But the point of it is prayer, the whole work of redemption, is something that certainly Jesus didn’t need to do, but once you undertake the logic of the reality that God actually loves us and wants us to become persons in his presence then prayer makes perfect sense.
A Greek magician would say God knows everything so you don’t have to tell him anything.
Jesus says, “God knows everything and therefore you can tell Him anything,” because Jesus is looking at relationship. And that’s what prayer is ultimately about: Not that God needs anything, it’s that we need to become persons in his presence. Prayer is for our sake; it’s not for his sake. So prayer allows you to become more fully a person in his presence.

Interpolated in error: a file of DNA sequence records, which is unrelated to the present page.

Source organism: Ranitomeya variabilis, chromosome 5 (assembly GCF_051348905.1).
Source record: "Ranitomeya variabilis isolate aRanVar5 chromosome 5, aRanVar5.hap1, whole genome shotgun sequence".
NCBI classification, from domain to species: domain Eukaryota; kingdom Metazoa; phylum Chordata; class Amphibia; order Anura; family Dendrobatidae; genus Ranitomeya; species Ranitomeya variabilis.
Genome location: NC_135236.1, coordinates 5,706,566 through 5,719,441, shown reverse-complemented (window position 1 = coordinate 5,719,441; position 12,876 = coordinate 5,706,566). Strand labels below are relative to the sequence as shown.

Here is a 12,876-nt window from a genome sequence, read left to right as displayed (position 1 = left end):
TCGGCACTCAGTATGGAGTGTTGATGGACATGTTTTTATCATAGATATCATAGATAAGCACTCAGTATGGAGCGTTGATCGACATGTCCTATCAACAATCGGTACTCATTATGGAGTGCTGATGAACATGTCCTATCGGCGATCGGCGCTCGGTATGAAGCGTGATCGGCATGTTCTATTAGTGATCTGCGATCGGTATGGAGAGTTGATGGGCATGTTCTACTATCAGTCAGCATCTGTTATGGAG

So Jesus, for example, we see him throughout the Gospel asking people questions, which is really weird. The proposition offered us is this man is God and then he goes around: “What do you want me to do for you? How do you read it?”
It’s not because he wants that information; it’s because we have to reveal ourselves
Pope John Paul II says that Jesus doesn’t reveal the Father to us, He reveals us to ourselves.
I love that!
So that’s what’s going on in prayer.
So in order to do that, the Lord’s Prayer does not encourage us to begin with our laundry list of goodies we want from the cosmic vending machine. You don’t get to “give us the day our daily bread” until well into the prayer. The first thing the Lord’s Prayer does is it directs us to the father, and it teaches us to parrot certain things, which sounds weird, but that’s in fact how we always teach our children